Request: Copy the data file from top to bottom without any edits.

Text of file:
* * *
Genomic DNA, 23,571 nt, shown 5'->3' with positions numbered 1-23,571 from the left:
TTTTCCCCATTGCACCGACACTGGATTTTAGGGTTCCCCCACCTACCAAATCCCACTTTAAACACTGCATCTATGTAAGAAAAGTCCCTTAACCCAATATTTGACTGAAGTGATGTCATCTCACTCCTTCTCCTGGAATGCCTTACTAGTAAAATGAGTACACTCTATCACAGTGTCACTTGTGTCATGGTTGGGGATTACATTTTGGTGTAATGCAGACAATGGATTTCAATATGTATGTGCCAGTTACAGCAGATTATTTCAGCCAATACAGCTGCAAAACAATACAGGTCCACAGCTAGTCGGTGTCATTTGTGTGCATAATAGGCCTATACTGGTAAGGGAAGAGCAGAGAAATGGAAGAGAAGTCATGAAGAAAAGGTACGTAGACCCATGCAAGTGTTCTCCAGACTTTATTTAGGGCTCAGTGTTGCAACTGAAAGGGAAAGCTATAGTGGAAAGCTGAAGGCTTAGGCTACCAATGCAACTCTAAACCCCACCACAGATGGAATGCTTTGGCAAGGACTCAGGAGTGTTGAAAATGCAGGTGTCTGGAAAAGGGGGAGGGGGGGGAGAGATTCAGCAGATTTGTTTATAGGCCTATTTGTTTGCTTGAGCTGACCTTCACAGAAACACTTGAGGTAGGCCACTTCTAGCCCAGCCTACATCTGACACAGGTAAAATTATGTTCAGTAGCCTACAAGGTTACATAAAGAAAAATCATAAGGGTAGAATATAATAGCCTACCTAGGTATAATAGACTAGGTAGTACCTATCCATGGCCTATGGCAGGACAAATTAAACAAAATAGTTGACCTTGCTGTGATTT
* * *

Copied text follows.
Genomic DNA, 23,571 nt, shown 5'->3' with positions numbered 1-23,571 from the left:
TTTTCCCCATTGCACCGACACTGGATTTTAGGGTTCCCCCACCTACCAAATCCCACTTTAAACACTGCATCTATGTAAGAAAAGTCCCTTAACCCAATATTTGACTGAAGTGATGTCATCTCACTCCTTCTCCTGGAATGCCTTACTAGTAAAATGAGTACACTCTATCACAGTGTCACTTGTGTCATGGTTGGGGATTACATTTTGGTGTAATGCAGACAATGGATTTCAATATGTATGTGCCAGTTACAGCAGATTATTTCAGCCAATACAGCTGCAAAACAATACAGGTCCACAGCTAGTCGGTGTCATTTGTGTGCATAATAGGCCTATACTGGTAAGGGAAGAGCAGAGAAATGGAAGAGAAGTCATGAAGAAAAGGTACGTAGACCCATGCAAGTGTTCTCCAGACTTTATTTAGGGCTCAGTGTTGCAACTGAAAGGGAAAGCTATAGTGGAAAGCTGAAGGCTTAGGCTACCAATGCAACTCTAAACCCCACCACAGATGGAATGCTTTGGCAAGGACTCAGGAGTGTTGAAAATGCAGGTGTCTGGAAAAGGGGGAGGGGGGGGAGAGATTCAGCAGATTTGTTTATAGGCCTATTTGTTTGCTTGAGCTGACCTTCACAGAAACACTTGAGGTAGGCCACTTCTAGCCCAGCCTACATCTGACACAGGTAAAATTATGTTCAGTAGCCTACAAGGTTACATAAAGAAAAATCATAAGGGTAGAATATAATAGCCTACCTAGGTATAATAGACTAGGTAGTACCTATCCATGGCCTATGGCAGGACAAATTAAACAAAATAGTTGACCTTGCTGTGATTT